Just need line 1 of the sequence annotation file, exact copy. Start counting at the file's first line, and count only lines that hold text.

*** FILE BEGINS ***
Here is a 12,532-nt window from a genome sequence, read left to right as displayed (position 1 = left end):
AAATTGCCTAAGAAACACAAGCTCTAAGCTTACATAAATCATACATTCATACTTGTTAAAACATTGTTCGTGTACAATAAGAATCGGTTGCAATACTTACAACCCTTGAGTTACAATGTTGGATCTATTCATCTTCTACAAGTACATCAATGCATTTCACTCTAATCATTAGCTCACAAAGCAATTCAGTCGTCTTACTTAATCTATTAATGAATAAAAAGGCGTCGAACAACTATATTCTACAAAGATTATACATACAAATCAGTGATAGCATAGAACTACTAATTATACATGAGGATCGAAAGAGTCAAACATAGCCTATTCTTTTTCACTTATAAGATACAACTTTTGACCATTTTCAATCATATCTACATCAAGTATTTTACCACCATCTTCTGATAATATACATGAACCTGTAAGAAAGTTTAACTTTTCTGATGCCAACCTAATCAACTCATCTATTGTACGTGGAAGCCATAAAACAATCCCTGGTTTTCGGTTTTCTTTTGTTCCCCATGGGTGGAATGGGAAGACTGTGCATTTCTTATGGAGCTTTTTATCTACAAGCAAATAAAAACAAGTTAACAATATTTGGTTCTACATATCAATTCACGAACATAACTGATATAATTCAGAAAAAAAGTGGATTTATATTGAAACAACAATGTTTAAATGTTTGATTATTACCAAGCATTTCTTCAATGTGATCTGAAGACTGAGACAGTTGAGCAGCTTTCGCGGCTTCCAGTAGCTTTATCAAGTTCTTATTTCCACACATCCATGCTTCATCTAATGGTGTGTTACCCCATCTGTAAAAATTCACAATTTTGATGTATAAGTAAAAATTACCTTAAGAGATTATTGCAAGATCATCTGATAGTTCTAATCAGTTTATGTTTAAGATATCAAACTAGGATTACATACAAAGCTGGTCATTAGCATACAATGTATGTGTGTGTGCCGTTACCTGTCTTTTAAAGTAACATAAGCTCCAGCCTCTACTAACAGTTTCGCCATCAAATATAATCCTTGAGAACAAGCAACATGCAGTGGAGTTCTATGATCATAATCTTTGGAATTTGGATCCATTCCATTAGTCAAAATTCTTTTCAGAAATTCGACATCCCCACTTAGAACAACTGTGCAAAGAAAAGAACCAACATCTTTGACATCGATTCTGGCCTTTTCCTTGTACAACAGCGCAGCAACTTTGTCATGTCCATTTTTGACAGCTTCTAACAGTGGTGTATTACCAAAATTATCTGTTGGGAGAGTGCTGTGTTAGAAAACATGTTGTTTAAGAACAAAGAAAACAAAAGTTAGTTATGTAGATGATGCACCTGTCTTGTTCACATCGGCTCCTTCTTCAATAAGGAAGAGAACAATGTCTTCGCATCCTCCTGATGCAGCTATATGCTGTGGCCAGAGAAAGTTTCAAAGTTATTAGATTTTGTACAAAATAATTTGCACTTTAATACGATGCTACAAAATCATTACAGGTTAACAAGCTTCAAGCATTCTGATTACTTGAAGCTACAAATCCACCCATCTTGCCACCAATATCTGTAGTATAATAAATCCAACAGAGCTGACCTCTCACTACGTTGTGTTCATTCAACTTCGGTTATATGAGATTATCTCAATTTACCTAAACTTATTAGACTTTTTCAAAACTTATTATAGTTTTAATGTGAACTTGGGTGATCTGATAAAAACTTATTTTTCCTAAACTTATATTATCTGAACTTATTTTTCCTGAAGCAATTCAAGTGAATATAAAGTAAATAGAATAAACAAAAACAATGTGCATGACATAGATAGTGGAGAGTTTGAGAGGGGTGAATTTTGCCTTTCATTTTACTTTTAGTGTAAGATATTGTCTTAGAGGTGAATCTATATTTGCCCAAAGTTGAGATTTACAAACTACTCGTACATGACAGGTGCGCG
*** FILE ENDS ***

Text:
Here is a 12,532-nt window from a genome sequence, read left to right as displayed (position 1 = left end):